Time- and dose–dependent anti-proliferative effects of Nar on human breast and colorectal cancer cells and normal human fibroblast
Cell viability was measured using MTT assay, which is based on the conversion of MTT to formazan crystals by mitochondrial dehydrogenases . Briefly, human colorectal (SW1116, SW837) and breast (HTB26, HTB132) cancer cell lines and normal human fibroblast cells (CRL1554) were seeded (27 × 103 cells/well) in 96-well plates and incubated in a non-CO2 or CO2 incubator for 18 h, depending on the cancer cell type and medium used. The cells were then treated with various concentrations of Nar (0.05 - 4 mM) for 6–24 h. Untreated cells, to which only DMSO was added at a final concentration of 0.2%, were used as a control. MTT solution (5 mg/ml, filtered) was added to the incubated cells (20 μl/well); the cells were then incubated for another 4 h, and the medium was discarded. DMSO (200 μl) was added to each well, and absorbance was measured in a micro-plate reader at a λ492 nm. The percentages of cell viability and cytotoxicity were calculated using the following equations: % cell viability = (OD492 of treated sample/OD492 of untreated sample) × 100; % cytotoxicity = 100 - (OD492 of treated sample/OD492 of untreated sample) × 100).
Colony forming assay
The antiproliferative effects of Nar on human colorectal (SW1116 and SW837) and breast (HTB26 and HTB132) cancer cell lines were confirmed using a colony-formation assay. Briefly, cancer cells (5 × 105/well) were plated in a 24-well plate and incubated at 37°C in a non-CO2 incubator for 24 h. Thereafter, the cells were treated with Nar (3 mM) and incubated at 37°C for 24 h. After that, untreated and treated human cancer cells were collected by trypsinization and washed with Hank's Balanced Salt Solution (HBSS), counted, and plated in 24-well plates at 500 cells/well and incubated at 37°C for 10–14 days. The colonies were washed with cold phosphate-buffered saline (PBS), fixed with 100% methanol, and stained with 0.5% crystal violet. The colonies were counted using an inverted microscope. The data are presented as the number of colonies formed with and without treatment.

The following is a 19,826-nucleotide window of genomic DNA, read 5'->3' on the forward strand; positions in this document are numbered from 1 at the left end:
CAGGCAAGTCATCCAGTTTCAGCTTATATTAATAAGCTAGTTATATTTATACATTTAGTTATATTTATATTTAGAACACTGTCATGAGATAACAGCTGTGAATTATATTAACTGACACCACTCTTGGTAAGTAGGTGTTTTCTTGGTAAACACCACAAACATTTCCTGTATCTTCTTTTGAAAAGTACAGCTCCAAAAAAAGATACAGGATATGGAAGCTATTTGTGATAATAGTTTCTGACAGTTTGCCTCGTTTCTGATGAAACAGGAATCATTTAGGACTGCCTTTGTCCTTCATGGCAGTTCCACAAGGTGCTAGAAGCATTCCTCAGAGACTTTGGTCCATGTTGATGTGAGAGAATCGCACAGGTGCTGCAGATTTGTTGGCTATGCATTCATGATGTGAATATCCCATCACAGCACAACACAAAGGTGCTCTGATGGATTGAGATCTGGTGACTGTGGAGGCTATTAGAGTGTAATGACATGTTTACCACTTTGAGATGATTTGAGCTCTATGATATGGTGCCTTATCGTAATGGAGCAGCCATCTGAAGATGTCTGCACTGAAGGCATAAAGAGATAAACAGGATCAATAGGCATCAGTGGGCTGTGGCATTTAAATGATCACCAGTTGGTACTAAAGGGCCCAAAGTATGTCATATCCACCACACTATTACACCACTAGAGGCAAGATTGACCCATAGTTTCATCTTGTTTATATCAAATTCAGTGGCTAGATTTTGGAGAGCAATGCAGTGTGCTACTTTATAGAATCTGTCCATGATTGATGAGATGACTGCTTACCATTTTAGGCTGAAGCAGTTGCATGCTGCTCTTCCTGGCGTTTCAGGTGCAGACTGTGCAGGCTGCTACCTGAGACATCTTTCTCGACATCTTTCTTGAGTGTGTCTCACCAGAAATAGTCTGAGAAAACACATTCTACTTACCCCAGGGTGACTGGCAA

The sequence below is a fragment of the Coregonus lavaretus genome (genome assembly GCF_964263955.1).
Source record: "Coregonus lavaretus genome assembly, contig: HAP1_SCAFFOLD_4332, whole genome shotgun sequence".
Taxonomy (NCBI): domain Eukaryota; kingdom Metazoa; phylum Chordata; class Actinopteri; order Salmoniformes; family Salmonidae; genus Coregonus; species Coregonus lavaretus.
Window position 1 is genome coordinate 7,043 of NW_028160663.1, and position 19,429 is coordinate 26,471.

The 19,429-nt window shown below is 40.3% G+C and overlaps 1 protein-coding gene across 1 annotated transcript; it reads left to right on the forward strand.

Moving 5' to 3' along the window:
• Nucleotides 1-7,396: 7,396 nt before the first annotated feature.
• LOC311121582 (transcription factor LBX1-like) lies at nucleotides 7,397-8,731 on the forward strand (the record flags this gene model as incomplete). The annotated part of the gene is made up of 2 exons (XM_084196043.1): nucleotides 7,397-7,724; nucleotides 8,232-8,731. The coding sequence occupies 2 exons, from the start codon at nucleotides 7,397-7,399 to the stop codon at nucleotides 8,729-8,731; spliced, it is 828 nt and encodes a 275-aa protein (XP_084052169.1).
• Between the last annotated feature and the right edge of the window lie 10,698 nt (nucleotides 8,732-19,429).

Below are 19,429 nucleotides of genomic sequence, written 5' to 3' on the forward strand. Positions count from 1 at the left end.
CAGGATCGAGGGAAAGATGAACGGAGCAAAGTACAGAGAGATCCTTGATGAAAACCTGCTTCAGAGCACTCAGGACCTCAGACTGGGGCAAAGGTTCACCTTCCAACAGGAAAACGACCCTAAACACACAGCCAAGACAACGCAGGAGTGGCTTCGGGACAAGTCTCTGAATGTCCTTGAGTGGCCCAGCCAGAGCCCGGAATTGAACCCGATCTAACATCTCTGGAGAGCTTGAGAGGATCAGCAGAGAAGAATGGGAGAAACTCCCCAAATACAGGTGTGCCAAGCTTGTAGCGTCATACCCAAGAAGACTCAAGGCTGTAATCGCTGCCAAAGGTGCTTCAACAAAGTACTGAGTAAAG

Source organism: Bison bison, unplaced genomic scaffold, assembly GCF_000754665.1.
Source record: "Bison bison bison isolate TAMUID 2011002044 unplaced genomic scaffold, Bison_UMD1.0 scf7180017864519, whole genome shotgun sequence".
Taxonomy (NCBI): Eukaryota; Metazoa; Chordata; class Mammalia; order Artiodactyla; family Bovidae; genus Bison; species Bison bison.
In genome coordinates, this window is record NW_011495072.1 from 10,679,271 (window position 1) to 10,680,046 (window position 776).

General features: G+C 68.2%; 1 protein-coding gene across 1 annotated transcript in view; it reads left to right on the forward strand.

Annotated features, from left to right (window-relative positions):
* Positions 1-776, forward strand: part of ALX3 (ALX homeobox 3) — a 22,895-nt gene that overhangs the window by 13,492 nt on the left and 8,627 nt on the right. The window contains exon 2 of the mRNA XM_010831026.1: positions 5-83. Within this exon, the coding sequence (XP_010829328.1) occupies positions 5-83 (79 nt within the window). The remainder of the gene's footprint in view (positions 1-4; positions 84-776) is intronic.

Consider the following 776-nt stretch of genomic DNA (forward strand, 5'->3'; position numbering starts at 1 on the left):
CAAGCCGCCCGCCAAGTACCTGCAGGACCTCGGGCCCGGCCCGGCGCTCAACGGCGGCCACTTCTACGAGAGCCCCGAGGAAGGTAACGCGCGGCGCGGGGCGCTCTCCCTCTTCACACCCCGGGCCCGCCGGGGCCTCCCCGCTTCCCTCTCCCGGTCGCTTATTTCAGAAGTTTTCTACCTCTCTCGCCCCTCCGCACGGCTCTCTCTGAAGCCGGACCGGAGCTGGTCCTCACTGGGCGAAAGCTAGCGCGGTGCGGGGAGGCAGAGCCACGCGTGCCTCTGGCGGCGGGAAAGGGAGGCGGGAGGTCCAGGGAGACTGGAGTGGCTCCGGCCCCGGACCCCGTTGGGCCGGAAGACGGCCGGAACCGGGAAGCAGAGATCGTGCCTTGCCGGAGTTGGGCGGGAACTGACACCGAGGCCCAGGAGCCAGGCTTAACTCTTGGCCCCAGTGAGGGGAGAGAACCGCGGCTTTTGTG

Cell cycle analysis by flow cytometry
The distribution of cell-cycle phases (G0/G1, S, and G2/M) was determined using flow cytometry by measuring the DNA content of nuclei labeled with propidium iodide as described previously . Briefly, human colorectal (SW1116 and SW837) and breast (HTB 26 and HTB132) cancer cell lines were plated (5 × 105 cells/ml) in 24-well plates and incubated at 37°C in a non-CO2 incubator for 18 h. The cells were then treated with Nar (3 mM) for 24 h. Untreated and treated human cancer cells were collected by trypsinization, washed with cold phosphate-buffered saline (PBS) and counted. Cells were processed using a DNA-prep kit (Beckman & Coulter) and a DNA-Prep EPICS workstation (Beckman & Coulter). During this process, the cells were treated with a cell-membrane permeabilizing agent (non-ionic detergent) followed by propidium iodide (PI) and RNase. The samples were incubated at room temperature for 15 min before analysis by flow cytometry (FC500, Beckman & Coulter). The percentages of cells in different cell cycle phases were calculated using the Phoenix statistical software package, advanced DNA cell-cycle software (Phoenix Flow System, San Diego, CA).
DNA fragmentation assay
Induction of apoptosis was monitored using a DNA fragmentation assay . Briefly, human colorectal (SW1116 and SW837) and breast (HTB 26 and HTB 132) cancer cell lines were plated (5 × 105 cells/ml) into 24-well plates and incubated at 37°C in non-CO2 incubator for 18 h. Cells were treated with Nar (3 mM) and then collected by trypsinization, washed with cold phosphate-buffered saline (PBS) and centrifuged (1000 × g, 5 min). The cells were then resuspended in 200 μl of DNA lysis buffer (10 mM EDTA, 0.5% Triton X-100, 0.5 mg/ml proteinase K and 50 mM Tris–HCl, pH 8). The lysate was immediately incubated for 24 h at 56°C. After adding phenol/chloroform/isoamyl alcohol (25:24:1) to the lysate, DNA was precipitated with 100% ethanol. The suspension was centrifuged, and the isolated DNA was dissolved in 100 μl of TE buffer. The DNA samples were then loaded onto a 1% agarose gel containing 0.1% ethidium bromide and electrophoresed for 2 h at 70 V. The DNA bands were visualized under UV illumination.
Annexin V/PI double staining assay for apoptosis